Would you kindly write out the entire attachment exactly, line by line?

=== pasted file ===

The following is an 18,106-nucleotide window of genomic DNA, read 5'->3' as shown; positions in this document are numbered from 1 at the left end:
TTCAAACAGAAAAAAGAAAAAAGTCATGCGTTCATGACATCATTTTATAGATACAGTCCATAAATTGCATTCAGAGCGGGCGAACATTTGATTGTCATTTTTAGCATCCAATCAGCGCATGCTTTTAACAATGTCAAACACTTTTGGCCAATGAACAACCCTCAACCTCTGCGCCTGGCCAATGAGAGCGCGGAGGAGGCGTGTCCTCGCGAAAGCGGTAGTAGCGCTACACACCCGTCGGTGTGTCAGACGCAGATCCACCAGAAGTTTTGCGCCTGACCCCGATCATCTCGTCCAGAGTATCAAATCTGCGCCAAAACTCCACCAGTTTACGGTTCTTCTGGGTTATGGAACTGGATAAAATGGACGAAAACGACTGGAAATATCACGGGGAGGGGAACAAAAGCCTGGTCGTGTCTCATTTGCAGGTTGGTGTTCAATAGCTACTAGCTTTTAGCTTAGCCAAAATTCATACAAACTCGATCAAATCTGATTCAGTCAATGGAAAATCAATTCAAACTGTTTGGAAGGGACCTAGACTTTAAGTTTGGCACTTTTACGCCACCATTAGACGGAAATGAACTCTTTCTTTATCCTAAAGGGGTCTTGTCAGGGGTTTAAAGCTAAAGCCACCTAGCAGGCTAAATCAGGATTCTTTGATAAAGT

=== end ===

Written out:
The following is an 18,106-nucleotide window of genomic DNA, read 5'->3' as shown; positions in this document are numbered from 1 at the left end:
TTCAAACAGAAAAAAGAAAAAAGTCATGCGTTCATGACATCATTTTATAGATACAGTCCATAAATTGCATTCAGAGCGGGCGAACATTTGATTGTCATTTTTAGCATCCAATCAGCGCATGCTTTTAACAATGTCAAACACTTTTGGCCAATGAACAACCCTCAACCTCTGCGCCTGGCCAATGAGAGCGCGGAGGAGGCGTGTCCTCGCGAAAGCGGTAGTAGCGCTACACACCCGTCGGTGTGTCAGACGCAGATCCACCAGAAGTTTTGCGCCTGACCCCGATCATCTCGTCCAGAGTATCAAATCTGCGCCAAAACTCCACCAGTTTACGGTTCTTCTGGGTTATGGAACTGGATAAAATGGACGAAAACGACTGGAAATATCACGGGGAGGGGAACAAAAGCCTGGTCGTGTCTCATTTGCAGGTTGGTGTTCAATAGCTACTAGCTTTTAGCTTAGCCAAAATTCATACAAACTCGATCAAATCTGATTCAGTCAATGGAAAATCAATTCAAACTGTTTGGAAGGGACCTAGACTTTAAGTTTGGCACTTTTACGCCACCATTAGACGGAAATGAACTCTTTCTTTATCCTAAAGGGGTCTTGTCAGGGGTTTAAAGCTAAAGCCACCTAGCAGGCTAAATCAGGATTCTTTGATAAAGT